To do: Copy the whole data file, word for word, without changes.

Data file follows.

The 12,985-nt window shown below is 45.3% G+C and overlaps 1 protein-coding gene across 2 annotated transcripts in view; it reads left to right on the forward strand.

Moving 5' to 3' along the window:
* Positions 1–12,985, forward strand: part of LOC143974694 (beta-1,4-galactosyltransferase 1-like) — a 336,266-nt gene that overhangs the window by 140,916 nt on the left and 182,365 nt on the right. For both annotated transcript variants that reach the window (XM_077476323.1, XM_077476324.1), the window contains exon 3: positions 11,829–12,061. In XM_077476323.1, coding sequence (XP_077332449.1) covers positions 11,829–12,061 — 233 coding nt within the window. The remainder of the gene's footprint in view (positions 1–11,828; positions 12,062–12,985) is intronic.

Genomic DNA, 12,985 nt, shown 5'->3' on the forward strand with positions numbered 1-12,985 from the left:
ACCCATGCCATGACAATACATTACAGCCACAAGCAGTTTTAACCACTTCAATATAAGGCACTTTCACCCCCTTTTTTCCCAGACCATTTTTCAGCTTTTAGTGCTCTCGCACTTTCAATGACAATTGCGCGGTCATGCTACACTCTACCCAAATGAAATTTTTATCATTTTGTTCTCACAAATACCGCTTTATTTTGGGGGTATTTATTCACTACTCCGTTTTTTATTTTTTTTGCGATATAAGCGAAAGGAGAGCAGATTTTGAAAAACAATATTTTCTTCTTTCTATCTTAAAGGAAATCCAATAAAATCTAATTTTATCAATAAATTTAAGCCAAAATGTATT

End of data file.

The 12,985-nt window shown below is 45.3% G+C and overlaps 1 protein-coding gene across 2 annotated transcripts in view; it reads left to right on the forward strand.

Moving 5' to 3' along the window:
* Positions 1–12,985, forward strand: part of LOC143974694 (beta-1,4-galactosyltransferase 1-like) — a 336,266-nt gene that overhangs the window by 140,916 nt on the left and 182,365 nt on the right. For both annotated transcript variants that reach the window (XM_077476323.1, XM_077476324.1), the window contains exon 3: positions 11,829–12,061. In XM_077476323.1, coding sequence (XP_077332449.1) covers positions 11,829–12,061 — 233 coding nt within the window. The remainder of the gene's footprint in view (positions 1–11,828; positions 12,062–12,985) is intronic.

Genomic DNA, 12,985 nt, shown 5'->3' on the forward strand with positions numbered 1-12,985 from the left:
ACCCATGCCATGACAATACATTACAGCCACAAGCAGTTTTAACCACTTCAATATAAGGCACTTTCACCCCCTTTTTTCCCAGACCATTTTTCAGCTTTTAGTGCTCTCGCACTTTCAATGACAATTGCGCGGTCATGCTACACTCTACCCAAATGAAATTTTTATCATTTTGTTCTCACAAATACCGCTTTATTTTGGGGGTATTTATTCACTACTCCGTTTTTTATTTTTTTTGCGATATAAGCGAAAGGAGAGCAGATTTTGAAAAACAATATTTTCTTCTTTCTATCTTAAAGGAAATCCAATAAAATCTAATTTTATCAATAAATTTAAGCCAAAATGTATT